News APP

NewsApp (Free)

Read news as it happens
Download NewsApp

Available on  gplay

Rediff News  All News  » Business » Why optimism about Indian economy is waning

Why optimism about Indian economy is waning

Last updated on: September 11, 2012 09:26 IST

Image: Farmers transport wheat crop on camels at Pipalgaon village near Allahabad.
Photographs: Jitendra Prakash/Reuters Devjyot Ghoshal in New Delhi

The last year has seen a staggering drop in the Indian public's confidence in the economy, transforming India into the most pessimistic among some of the world's major economies, including Brazil, China, the European Union and the United States, says the Pew Global Attitudes Project India Report.

The latter is the largest fall among the 17 nations with comparable data, according to the report.

Forty-nine per cent of Indians polled for the survey are satisfied with the current state of the economy, a seven percentage point drop from last year, while only 45 per cent of respondents are optimistic of the economy improving over the coming four quarters, 15 percentage points lower than the previous year's poll.

. . .

Why optimism about Indian economy is waning

Image: An Indian national flag is pictured in a street in Dharavi, one of Asia's largest slums, in Mumbai.
Photographs: Danish Siddiqui/Reuters

"A year ago, Indians' economic mood trailed that in China, bested that in Europe and the United States, and was comparable to that in Brazil.

Today, Indians' evaluation of their current national economic situation trails that in China by 34 percentage points and Brazil by 16 points," the report said, "And, Indian optimism about the next year lags that in Brazil by 39 and China by 38 points."

The reason why much of the previous optimism has evaporated is reflected in what Indians perceive to be their biggest problems.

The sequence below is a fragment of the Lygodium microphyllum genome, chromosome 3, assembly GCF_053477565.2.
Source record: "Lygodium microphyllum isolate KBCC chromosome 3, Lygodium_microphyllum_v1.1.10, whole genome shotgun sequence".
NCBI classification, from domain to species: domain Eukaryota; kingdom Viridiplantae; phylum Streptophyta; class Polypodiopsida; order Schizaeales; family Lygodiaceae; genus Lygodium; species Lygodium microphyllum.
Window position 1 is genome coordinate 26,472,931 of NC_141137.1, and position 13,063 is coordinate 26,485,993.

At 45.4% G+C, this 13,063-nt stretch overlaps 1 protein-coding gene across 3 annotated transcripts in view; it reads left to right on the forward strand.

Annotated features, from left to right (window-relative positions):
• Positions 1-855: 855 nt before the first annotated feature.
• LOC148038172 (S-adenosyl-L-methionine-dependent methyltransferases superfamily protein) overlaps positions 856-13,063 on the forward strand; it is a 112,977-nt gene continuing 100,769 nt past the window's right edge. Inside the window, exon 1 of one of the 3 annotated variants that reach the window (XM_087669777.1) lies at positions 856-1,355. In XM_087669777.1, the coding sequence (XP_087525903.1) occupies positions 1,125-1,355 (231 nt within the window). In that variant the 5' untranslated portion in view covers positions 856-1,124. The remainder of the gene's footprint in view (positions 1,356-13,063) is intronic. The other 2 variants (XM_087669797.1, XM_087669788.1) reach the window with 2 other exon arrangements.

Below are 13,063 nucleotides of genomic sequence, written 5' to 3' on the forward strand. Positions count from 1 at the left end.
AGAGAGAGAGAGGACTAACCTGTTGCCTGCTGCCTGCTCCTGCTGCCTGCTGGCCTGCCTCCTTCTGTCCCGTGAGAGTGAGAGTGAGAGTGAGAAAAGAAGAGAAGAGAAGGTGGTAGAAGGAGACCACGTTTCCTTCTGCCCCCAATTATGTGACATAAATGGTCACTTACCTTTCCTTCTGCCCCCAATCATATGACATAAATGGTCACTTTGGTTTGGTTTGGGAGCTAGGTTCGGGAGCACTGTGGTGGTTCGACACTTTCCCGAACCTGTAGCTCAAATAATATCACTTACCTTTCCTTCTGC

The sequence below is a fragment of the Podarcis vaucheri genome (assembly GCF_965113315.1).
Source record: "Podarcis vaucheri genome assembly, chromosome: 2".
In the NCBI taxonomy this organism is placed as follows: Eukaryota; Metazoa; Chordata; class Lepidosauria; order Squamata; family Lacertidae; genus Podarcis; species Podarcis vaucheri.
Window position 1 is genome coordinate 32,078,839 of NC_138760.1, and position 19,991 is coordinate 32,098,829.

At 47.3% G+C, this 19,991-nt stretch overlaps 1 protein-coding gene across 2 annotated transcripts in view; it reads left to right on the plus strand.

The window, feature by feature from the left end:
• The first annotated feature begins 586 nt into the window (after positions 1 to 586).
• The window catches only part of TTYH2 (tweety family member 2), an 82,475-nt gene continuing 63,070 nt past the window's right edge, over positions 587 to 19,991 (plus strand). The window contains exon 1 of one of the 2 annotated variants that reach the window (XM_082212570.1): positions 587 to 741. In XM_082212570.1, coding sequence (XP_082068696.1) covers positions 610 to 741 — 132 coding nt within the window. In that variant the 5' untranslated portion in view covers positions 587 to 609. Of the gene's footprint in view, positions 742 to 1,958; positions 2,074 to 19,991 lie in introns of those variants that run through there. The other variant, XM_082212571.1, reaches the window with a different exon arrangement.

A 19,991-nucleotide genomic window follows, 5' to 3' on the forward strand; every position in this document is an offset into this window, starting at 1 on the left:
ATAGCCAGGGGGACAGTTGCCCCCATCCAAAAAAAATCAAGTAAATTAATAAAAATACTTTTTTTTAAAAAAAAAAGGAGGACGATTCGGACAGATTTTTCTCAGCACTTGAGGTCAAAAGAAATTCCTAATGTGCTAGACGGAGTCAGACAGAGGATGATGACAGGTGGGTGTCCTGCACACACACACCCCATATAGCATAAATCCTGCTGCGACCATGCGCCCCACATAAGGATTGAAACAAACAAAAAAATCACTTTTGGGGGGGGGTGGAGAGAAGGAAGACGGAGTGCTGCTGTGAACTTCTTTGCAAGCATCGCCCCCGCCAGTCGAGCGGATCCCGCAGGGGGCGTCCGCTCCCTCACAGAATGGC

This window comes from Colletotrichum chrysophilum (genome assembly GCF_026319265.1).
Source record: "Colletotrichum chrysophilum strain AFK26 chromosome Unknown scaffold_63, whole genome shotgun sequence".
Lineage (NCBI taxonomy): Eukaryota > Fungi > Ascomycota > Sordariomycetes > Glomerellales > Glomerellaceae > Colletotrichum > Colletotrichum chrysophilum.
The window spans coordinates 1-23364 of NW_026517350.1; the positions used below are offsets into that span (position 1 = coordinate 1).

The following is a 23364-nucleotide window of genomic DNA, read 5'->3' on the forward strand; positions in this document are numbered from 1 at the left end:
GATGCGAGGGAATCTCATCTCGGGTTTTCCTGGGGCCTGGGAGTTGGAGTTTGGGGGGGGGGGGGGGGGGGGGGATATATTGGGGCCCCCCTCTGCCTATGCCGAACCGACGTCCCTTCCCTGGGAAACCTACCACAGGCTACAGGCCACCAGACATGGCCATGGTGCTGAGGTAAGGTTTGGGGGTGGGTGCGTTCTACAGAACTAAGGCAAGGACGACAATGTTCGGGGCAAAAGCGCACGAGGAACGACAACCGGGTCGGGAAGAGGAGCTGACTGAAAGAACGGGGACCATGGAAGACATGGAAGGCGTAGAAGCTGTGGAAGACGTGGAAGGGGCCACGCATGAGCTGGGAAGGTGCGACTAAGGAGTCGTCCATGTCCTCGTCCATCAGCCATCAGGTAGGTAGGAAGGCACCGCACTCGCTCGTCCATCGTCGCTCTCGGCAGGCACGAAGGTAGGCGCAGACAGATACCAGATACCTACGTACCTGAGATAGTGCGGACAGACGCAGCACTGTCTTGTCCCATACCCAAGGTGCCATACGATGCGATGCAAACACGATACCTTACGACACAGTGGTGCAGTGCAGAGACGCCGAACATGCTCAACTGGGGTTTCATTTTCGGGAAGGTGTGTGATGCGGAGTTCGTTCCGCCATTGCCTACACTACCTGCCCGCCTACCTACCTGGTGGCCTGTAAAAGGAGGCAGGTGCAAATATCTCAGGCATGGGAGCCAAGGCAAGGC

Eight in 10, or 80 per cent, of those polled said unemployment, followed by rising prices (79 per cent), were the most compelling challenges the country faces at the moment, underscoring the latent worry about an under-performing economy and spiralling prices.

. . .

Why optimism about Indian economy is waning

Image: A worker dismantles a worn-out rubber tyre for recycling at a workshop in Srinagar.
Photographs: Danish Ismail/Reuters

The growing gap between the rich and the poor (72 per cent) and crime (71 per cent) were the other two major worries, respondents said, trailed by corrupt officials (70 per cent) and corrupt business people (65 per cent), likely candidates given the spate of scandals that have rocked the incumbent United Progressive Alliance-2 government through its current term.

Yet, this was before the ongoing alleged coal block allocation scam emerged, since the Washington-based Pew Center conducted 4,018 face-to-face interviews in the country between March 19 and April 19, representing 86 per cent of the adult population of India's 13 most populous states for the report.

. . .

Why optimism about Indian economy is waning

Image: Labourers transport sugarcane on a hand-cart outside a wholesale market in Kolkata.
Photographs: Parth Sanyal/Reuters

Global Perceptions

Similarly, though conducted much before Foreign Minister S M Krishna's visit to Pakistan, the Pew Center study also examines how the Indian public views the country's thawing relationship with Pakistan -- and the results are propitious.

Fifty-nine per cent of Indians polled think Pakistan is a very serious threat, with only 13 per cent claiming that they have a favourable view towards the neighbour.

But, seven in 10 Indians are, however, supportive of improving ties and nearly two-thirds (64 per cent) are in favour of improving trade relations between the two countries.

China, on the other hand, is perceived as a bit of an unknown quantity.

. . .

Why optimism about Indian economy is waning

Image: A farmer works in his vegetable field in Jammu.
Photographs: Mukesh Gupta/Reuters

Nearly half (45 per cent) of the respondents didn't have any view on the northern neighbour, while only about 23 per cent were favourable towards that country. 

The United States, predictably, found much broader support, with 41 per cent of respondents displaying a favourable disposition towards the country, which goes to the hustings later this year.

A similar proportion of Indian respondents (41 per cent) also claim to have confidence in incumbent US President Barack Obama as he heads into the presidential polls.

However, there are no such numbers provided on the popular support for Prime Minister Manmohan Singh.

Source: source